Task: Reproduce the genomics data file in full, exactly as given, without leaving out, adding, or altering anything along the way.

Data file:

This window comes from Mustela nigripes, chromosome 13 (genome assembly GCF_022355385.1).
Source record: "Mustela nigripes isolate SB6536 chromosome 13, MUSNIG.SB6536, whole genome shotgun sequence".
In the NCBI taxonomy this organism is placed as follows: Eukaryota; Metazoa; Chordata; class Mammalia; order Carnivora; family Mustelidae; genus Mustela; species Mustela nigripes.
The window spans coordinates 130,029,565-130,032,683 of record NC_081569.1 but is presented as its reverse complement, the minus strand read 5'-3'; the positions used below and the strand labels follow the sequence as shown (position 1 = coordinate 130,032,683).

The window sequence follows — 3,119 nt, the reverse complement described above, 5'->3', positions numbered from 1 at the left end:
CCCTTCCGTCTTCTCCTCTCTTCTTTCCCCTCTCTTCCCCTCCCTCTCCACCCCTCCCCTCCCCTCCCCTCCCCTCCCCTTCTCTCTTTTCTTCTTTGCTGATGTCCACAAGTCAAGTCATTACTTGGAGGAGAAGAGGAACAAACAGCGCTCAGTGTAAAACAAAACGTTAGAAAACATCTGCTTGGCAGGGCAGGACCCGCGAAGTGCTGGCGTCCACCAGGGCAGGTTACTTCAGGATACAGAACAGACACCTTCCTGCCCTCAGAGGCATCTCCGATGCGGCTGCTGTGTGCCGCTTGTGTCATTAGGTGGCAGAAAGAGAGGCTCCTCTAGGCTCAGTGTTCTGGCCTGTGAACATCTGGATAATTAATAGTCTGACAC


This window comes from Mustela nigripes, chromosome 13 (genome assembly GCF_022355385.1).
Source record: "Mustela nigripes isolate SB6536 chromosome 13, MUSNIG.SB6536, whole genome shotgun sequence".
In the NCBI taxonomy this organism is placed as follows: Eukaryota; Metazoa; Chordata; class Mammalia; order Carnivora; family Mustelidae; genus Mustela; species Mustela nigripes.
The window spans coordinates 130,029,565-130,032,683 of record NC_081569.1 but is presented as its reverse complement, the minus strand read 5'-3'; the positions used below and the strand labels follow the sequence as shown (position 1 = coordinate 130,032,683).

The window sequence follows — 3,119 nt, the reverse complement described above, 5'->3', positions numbered from 1 at the left end:
CCCTTCCGTCTTCTCCTCTCTTCTTTCCCCTCTCTTCCCCTCCCTCTCCACCCCTCCCCTCCCCTCCCCTCCCCTCCCCTTCTCTCTTTTCTTCTTTGCTGATGTCCACAAGTCAAGTCATTACTTGGAGGAGAAGAGGAACAAACAGCGCTCAGTGTAAAACAAAACGTTAGAAAACATCTGCTTGGCAGGGCAGGACCCGCGAAGTGCTGGCGTCCACCAGGGCAGGTTACTTCAGGATACAGAACAGACACCTTCCTGCCCTCAGAGGCATCTCCGATGCGGCTGCTGTGTGCCGCTTGTGTCATTAGGTGGCAGAAAGAGAGGCTCCTCTAGGCTCAGTGTTCTGGCCTGTGAACATCTGGATAATTAATAGTCTGACAC